SØK 3432 Macroeconomics - RE-SIT EXAMINIATION

SØK 3432 Macroeconomics - RE-SIT EXAMINIATION

Course code: 
SØK 3432
Course coordinator: 
Terje Synnestvedt
Hans-Martin Straume
Course name in Norwegian: 
Product category: 
Bachelor - Common Courses
2019 Spring
Active status: 
Re-sit exam
Resit exam semesters: 
2018 Autumn
2019 Spring
Resit exam info

Kurset skal erstattes av et nytt kurs som også favner mikroøkonomi. Dette kurset ble undervis siste gang høsten 2017. Kontinuasjoneksamen vil bl tilbudt høsten 2018 og siste gang våren 2019. Det tilbys ikke arbeidskrav, og det er ikke krav om bestått arbeidskrav ved kontinuasjonseksamen høsten 2018 eller våren 2019.

Fra og med høsten 2019 må studenter som ennå ikke har bestått kurset (eller ønsker å forbedre eksamenskarakteren) avlegge det nye kurset SØK 3442 Samfunnsøkonomi, samt avlegge kursets arbeidskrav.

Teaching language: 
Course type: 
One semester

Macroeconomics is the study of the economy as a whole. It deals with phenomena such as long-run economic growth, business cycles, unemployment, inflation, and deficits on the balance of payments. Analyses on how governments and central banks can influence the macroeconomy through fiscal and monetary policy are particularly important in macroeconomics.

Learning outcomes - Knowledge

An important goal of this course is to familiarise students with important macroeconomic concepts, indicators, and relations, and to give students insights into macroeconomic theories (with corresponding empirical knowledge) of long-run economic growth processes, structural unemployment, inflation and other nominal variables, and business cycles. This will help you to understand how small, open economies are affected by the international economy, and important economic policy issues confronting governments and central banks. Another goal is to equip students with sufficient knowledge to understand theories and macroeconomic models that explain how fiscal and monetary policy, such as inflation targeting, can be used to influence the macroeconomy.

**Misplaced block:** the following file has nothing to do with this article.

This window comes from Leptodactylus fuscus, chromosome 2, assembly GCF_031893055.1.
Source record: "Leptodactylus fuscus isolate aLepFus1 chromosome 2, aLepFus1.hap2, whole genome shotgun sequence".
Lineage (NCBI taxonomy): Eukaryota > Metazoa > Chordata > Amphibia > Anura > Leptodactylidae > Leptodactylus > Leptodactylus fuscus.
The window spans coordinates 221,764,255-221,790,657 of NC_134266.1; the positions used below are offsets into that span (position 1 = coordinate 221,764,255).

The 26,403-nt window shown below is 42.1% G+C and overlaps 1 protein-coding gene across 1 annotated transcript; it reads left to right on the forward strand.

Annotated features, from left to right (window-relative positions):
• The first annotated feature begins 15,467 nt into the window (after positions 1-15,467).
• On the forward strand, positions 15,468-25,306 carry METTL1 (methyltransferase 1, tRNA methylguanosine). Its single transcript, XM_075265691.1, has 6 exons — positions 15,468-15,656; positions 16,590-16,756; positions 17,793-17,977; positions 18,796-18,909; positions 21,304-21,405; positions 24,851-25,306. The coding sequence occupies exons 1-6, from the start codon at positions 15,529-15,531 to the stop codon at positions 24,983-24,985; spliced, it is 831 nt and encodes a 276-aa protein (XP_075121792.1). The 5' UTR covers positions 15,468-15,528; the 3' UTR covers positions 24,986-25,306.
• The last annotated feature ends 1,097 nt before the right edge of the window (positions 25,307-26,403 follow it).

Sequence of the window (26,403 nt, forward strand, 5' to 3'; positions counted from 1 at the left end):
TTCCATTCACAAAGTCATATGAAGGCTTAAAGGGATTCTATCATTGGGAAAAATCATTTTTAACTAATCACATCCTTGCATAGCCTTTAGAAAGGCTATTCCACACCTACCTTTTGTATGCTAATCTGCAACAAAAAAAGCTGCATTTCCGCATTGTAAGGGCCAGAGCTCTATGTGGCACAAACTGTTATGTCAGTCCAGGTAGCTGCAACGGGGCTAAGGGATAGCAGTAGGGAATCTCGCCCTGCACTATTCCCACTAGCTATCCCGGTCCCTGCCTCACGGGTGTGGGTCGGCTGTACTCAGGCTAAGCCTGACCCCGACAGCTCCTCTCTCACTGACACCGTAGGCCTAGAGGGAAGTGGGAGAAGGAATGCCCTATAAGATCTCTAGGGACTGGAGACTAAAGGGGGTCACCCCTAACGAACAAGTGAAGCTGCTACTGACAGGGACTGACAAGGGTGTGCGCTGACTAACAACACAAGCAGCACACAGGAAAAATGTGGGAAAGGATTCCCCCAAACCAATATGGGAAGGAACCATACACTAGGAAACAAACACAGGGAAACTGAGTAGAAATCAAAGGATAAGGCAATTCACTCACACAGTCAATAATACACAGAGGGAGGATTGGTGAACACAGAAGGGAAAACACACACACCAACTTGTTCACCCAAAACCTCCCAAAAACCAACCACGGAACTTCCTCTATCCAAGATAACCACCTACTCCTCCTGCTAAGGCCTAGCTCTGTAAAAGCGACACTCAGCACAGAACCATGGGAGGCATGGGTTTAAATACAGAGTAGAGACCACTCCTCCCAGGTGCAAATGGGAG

After taking this course you should understand and be able to explain important macroeconomic concepts, indicators and the most common policy targets and instruments of fiscal and monetary policy in advanced economies. You are expected to understand the crucial distinction between real and nominal variables and concepts. You should also be able to distinguish wrong statements in macroeconomics from correct ones, as well as descriptive statements from normative ones. You should also have acquired a good overview of macroeconomic relations and empirical knowledge. Finally, you should understand the logical structure of basic macroeconomic growth models and elementary models of business cycles and inflation.

Learning outcomes - Skills

After taking this course you should be able to find relevant economic data and indicators from respectable data sources in order to describe the macroeconomic situation and recent history of a particular country. You should also be able to decide which macroeconomic theory or model that is most relevant for a particular policy issue. Finally, you should be able to apply basic models of long-run growth, business cycles and inflation to draw logical conclusions about the effects of changes in crucial parameters and policy instruments.